Pyrolobus fumarii Amy McCann
Thermophilic microorganisms are unique cells that are endowed with the capability of growth at elevated temperatures. Although the upper temperature limit for life may not yet have been ascertained, we do know that certain hyperthermophilic archaebacteria can proliferate at 110°C in ocean depths where water remains liquid at this temperature. Thermophilic representatives are found among the algae, fungi, protozoa, cyanobacteria, eubacteria, and archaebacteria. These organisms inhabit a variety of ecological niches including thermal soils, desert sands, hot springs, solfataric fields, submarine hydrotherrnal systems, waters surrounding boiling outflows from geothermal power plants, and smoldering coal refuse piles.
Pyrolobus fumarii, or "fire lobe of the chimney," was named for its lobed shape and for where it was discovered - in the walls of a hydrothermal vent known as a "black smoker". He grows at temperatures between 90 and 113°C (the hottest temperature yet associated with any living creature) with 106°C being optimal. . P. fumarii is also quite resistant to temperatures above this range. He can survive autoclaving for one hour! While that exceeds the boiling point of water at sea level, it is far below boiling in the intense pressures exerted at its home depth of 3600 meters. The organism requires no organic matter - it grows on a substrate of hydrogen (a liquid at deep-sea pressures) and is nourished by nitrate, small amounts of oxygen, or sulfate. This microbe adds to evidence that the ingredients for life can be pretty simple. Along with water, as long as you have some kind of energy source like hydrogen that can be produced geochemically, you have all the elements necessary for life. Also, the new microbe expands the possibility of life on other planets.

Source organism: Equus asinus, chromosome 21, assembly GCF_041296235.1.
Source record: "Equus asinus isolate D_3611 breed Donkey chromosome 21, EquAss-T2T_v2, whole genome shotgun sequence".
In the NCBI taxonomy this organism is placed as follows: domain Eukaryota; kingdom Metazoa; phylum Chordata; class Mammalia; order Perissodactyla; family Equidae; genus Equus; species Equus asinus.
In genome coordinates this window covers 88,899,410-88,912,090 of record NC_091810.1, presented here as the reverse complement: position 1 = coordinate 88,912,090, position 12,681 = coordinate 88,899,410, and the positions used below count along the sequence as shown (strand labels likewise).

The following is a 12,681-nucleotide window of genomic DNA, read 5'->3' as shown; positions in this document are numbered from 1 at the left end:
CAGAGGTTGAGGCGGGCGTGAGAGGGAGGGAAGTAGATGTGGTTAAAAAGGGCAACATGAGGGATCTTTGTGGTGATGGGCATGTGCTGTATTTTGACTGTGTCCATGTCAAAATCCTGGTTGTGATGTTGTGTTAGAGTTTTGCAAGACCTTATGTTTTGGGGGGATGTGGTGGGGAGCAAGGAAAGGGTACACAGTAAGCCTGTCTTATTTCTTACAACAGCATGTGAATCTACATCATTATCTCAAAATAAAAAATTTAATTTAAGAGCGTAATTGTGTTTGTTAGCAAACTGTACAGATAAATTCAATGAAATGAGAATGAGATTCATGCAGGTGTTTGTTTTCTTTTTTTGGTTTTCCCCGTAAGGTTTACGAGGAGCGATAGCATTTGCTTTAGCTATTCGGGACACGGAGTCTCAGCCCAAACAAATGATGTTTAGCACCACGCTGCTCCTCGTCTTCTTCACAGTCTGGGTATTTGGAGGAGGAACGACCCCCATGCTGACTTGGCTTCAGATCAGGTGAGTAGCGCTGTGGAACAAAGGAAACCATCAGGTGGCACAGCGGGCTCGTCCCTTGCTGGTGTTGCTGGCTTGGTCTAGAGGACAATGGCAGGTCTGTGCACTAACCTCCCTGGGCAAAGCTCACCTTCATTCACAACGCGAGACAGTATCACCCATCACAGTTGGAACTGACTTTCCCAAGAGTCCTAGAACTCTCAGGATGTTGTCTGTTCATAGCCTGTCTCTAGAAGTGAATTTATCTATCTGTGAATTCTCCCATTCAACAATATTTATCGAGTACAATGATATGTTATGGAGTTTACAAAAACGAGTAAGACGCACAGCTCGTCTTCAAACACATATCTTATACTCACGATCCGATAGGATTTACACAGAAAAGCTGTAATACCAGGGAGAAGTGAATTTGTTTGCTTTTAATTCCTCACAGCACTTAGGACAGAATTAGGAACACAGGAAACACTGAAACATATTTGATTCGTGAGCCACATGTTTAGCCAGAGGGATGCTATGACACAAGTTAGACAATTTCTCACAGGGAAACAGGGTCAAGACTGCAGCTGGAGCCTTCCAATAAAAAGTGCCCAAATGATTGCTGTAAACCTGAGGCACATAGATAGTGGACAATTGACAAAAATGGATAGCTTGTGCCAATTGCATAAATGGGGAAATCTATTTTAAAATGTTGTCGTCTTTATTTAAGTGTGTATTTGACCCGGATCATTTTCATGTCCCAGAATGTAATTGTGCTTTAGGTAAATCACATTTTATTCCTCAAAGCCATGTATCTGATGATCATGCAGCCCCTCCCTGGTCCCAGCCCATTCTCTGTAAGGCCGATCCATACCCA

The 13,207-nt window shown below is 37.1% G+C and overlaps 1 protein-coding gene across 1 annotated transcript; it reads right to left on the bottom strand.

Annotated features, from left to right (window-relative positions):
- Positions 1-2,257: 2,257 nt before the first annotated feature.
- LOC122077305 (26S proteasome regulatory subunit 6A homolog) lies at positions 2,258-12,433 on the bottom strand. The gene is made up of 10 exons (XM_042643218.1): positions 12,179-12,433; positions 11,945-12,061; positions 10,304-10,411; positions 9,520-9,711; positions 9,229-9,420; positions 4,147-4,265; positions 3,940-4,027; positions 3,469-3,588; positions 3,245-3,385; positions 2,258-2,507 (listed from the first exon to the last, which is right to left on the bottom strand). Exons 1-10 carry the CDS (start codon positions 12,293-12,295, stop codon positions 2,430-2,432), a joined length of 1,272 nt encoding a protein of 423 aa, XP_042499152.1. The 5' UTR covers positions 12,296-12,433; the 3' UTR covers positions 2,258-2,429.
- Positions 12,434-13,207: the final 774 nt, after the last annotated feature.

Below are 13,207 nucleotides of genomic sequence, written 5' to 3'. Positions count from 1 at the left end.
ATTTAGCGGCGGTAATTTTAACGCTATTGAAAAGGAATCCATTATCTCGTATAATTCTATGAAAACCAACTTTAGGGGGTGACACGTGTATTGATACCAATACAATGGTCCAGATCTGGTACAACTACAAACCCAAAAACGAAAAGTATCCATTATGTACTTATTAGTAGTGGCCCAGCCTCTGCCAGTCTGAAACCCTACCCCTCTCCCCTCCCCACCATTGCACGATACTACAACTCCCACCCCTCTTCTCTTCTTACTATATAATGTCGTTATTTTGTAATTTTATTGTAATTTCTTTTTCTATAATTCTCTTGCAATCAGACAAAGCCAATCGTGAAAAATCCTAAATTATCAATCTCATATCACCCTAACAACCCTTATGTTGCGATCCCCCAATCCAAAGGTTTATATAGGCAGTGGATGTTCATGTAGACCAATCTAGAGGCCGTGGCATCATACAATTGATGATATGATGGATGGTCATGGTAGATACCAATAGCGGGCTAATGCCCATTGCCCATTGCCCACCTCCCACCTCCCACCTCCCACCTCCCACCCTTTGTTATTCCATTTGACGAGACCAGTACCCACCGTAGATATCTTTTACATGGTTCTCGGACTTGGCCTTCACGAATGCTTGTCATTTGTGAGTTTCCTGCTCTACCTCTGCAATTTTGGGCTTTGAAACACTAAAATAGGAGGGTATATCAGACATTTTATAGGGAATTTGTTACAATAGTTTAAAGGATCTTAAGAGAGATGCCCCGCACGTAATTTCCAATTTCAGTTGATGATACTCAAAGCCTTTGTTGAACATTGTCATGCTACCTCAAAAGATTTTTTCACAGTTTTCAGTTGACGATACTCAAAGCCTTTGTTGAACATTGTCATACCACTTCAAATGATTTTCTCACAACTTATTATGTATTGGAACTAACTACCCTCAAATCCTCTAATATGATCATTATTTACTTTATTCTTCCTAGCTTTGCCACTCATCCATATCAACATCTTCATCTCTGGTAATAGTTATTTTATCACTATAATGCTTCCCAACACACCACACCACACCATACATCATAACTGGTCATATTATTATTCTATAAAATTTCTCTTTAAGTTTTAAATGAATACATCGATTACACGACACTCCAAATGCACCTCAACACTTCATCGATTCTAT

Morphology: lobed coccus
Metabolism: chemolithotrophic H2 oxidation coupled to reduction of N03-to NH4+
Oxygen needs: Facultative
GC content: 53 mol %
Temp. range: 90 - 113°C
Optimum pH: 5.5
*Disclaimer - This report was written by a student participaring in a microbiology course at the Missouri University of Science and Technology. The accuracy of the contents of this report is not guaranteed and it is recommended that you seek additional sources of information to verify the contents.
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